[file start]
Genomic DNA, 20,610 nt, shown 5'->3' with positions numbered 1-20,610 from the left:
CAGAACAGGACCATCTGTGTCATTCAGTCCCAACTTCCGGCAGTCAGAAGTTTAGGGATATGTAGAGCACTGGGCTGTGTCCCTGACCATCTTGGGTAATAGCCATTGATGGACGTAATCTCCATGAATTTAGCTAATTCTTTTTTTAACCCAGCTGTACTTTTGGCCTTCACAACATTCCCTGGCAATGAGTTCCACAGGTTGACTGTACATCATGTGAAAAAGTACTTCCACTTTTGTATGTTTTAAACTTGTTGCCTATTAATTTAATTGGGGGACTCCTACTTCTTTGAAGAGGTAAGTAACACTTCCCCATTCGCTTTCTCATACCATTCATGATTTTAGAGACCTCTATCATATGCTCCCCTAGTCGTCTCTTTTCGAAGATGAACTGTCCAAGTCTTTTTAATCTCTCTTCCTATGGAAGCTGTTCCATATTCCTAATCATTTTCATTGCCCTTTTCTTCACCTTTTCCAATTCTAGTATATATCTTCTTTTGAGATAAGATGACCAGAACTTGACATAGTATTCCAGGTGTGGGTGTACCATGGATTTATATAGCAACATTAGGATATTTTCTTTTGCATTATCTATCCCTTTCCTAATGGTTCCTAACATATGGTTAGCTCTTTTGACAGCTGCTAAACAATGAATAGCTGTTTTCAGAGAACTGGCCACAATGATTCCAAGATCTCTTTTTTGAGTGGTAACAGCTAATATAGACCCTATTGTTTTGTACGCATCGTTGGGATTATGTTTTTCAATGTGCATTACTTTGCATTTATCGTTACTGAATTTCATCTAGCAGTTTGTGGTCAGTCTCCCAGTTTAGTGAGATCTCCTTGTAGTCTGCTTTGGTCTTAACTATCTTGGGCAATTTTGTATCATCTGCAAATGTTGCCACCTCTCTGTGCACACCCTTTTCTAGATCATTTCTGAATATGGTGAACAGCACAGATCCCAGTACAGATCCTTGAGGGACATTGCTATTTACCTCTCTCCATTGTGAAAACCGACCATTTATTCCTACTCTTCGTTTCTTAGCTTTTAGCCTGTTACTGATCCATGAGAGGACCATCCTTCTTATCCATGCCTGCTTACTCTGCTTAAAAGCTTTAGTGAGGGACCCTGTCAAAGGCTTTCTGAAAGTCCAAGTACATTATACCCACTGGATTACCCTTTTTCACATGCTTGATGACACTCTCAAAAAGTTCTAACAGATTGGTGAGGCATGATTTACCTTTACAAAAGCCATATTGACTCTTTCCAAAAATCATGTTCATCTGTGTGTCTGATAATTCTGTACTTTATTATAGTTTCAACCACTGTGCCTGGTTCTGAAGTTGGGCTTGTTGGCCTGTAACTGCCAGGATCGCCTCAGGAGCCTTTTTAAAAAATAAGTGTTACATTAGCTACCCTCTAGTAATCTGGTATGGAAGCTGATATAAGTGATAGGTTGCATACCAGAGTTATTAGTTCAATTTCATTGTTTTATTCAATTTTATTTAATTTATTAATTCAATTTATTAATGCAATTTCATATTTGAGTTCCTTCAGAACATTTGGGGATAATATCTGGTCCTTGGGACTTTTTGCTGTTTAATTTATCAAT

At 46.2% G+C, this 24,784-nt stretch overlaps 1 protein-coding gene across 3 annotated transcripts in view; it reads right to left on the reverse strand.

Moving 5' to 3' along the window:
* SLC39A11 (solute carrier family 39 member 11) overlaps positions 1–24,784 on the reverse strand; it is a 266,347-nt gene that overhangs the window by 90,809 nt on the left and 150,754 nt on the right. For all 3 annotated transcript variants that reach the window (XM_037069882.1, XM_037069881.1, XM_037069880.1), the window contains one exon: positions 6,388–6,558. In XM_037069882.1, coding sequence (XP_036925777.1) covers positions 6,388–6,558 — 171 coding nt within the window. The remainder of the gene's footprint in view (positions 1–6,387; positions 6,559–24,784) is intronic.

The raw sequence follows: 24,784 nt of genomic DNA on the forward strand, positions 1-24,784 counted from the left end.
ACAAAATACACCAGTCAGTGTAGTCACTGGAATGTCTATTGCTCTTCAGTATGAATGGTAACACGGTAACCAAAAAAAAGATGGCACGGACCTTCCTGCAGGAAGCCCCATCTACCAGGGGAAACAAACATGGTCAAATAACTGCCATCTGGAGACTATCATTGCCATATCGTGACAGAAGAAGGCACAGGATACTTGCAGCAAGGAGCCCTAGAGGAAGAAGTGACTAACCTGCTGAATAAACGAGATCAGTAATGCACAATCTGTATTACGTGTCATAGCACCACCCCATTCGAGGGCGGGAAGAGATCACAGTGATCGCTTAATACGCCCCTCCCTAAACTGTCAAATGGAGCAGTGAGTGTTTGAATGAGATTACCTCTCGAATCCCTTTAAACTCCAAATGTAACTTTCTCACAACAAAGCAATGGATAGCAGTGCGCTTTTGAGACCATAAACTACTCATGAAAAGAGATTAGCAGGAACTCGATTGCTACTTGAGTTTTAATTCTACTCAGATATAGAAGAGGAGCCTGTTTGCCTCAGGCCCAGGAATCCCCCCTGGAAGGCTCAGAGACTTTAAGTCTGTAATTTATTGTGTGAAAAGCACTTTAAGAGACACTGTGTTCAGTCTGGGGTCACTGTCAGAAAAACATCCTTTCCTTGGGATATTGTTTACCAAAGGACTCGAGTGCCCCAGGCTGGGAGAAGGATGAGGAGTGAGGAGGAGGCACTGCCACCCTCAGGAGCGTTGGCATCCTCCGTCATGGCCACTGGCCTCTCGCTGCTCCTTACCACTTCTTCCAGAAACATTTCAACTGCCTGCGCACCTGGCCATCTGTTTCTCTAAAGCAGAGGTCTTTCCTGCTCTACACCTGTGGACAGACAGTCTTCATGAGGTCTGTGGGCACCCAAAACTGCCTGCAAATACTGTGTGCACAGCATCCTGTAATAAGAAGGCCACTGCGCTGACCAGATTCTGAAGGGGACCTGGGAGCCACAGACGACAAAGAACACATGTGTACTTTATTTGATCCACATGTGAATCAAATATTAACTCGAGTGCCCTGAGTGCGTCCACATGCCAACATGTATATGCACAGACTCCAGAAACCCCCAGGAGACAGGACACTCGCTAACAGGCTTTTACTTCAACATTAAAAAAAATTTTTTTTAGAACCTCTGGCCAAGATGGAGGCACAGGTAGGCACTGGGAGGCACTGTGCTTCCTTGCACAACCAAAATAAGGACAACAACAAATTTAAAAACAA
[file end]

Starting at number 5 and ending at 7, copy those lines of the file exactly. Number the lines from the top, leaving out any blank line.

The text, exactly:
* SLC39A11 (solute carrier family 39 member 11) overlaps positions 1–24,784 on the reverse strand; it is a 266,347-nt gene that overhangs the window by 90,809 nt on the left and 150,754 nt on the right. For all 3 annotated transcript variants that reach the window (XM_037069882.1, XM_037069881.1, XM_037069880.1), the window contains one exon: positions 6,388–6,558. In XM_037069882.1, coding sequence (XP_036925777.1) covers positions 6,388–6,558 — 171 coding nt within the window. The remainder of the gene's footprint in view (positions 1–6,387; positions 6,559–24,784) is intronic.

The raw sequence follows: 24,784 nt of genomic DNA on the forward strand, positions 1-24,784 counted from the left end.
ACAAAATACACCAGTCAGTGTAGTCACTGGAATGTCTATTGCTCTTCAGTATGAATGGTAACACGGTAACCAAAAAAAAGATGGCACGGACCTTCCTGCAGGAAGCCCCATCTACCAGGGGAAACAAACATGGTCAAATAACTGCCATCTGGAGACTATCATTGCCATATCGTGACAGAAGAAGGCACAGGATACTTGCAGCAAGGAGCCCTAGAGGAAGAAGTGACTAACCTGCTGAATAAACGAGATCAGTAATGCACAATCTGTATTACGTGTCATAGCACCACCCCATTCGAGGGCGGGAAGAGATCACAGTGATCGCTTAATACGCCCCTCCCTAAACTGTCAAATGGAGCAGTGAGTGTTTGAATGAGATTACCTCTCGAATCCCTTTAAACTCCAAATGTAACTTTCTCACAACAAAGCAATGGATAGCAGTGCGCTTTTGAGACCATAAACTACTCATGAAAAGAGATTAGCAGGAACTCGATTGCTACTTGAGTTTTAATTCTACTCAGATATAGAAGAGGAGCCTGTTTGCCTCAGGCCCAGGAATCCCCCCTGGAAGGCTCAGAGACTTTAAGTCTGTAATTTATTGTGTGAAAAGCACTTTAAGAGACACTGTGTTCAGTCTGGGGTCACTGTCAGAAAAACATCCTTTCCTTGGGATATTGTTTACCAAAGGACTCGAGTGCCCCAGGCTGGGAGAAGGATGAGGAGTGAGGAGGAGGCACTGCCACCCTCAGGAGCGTTGGCATCCTCCGTCATGGCCACTGGCCTCTCGCTGCTCCTTACCACTTCTTCCAGAAACATTTCAACTGCCTGCGCACCTGGCCATCTGTTTCTCTAAAGCAGAGGTCTTTCCTGCTCTACACCTGTGGACAGACAGTCTTCATGAGGTCTGTGGGCACCCAAAACTGCCTGCAAATACTGTGTGCACAGCATCCTGTAATAAGAAGGCCACTGCGCTGACCAGATTCTGAAGGGGACCTGGGAGCCACAGACGACAAAGAACACATGTGTACTTTATTTGATCCACATGTGAATCAAATATTAACTCGAGTGCCCTGAGTGCGTCCACATGCCAACATGTATATGCACAGACTCCAGAAACCCCCAGGAGACAGGACACTCGCTAACAGGCTTTTACTTCAACATTAAAAAAAATTTTTTTTAGAACCTCTGGCCAAGATGGAGGCACAGGTAGGCACTGGGAGGCACTGTGCTTCCTTGCACAACCAAAATAAGGACAACAACAAATTTAAAAACAA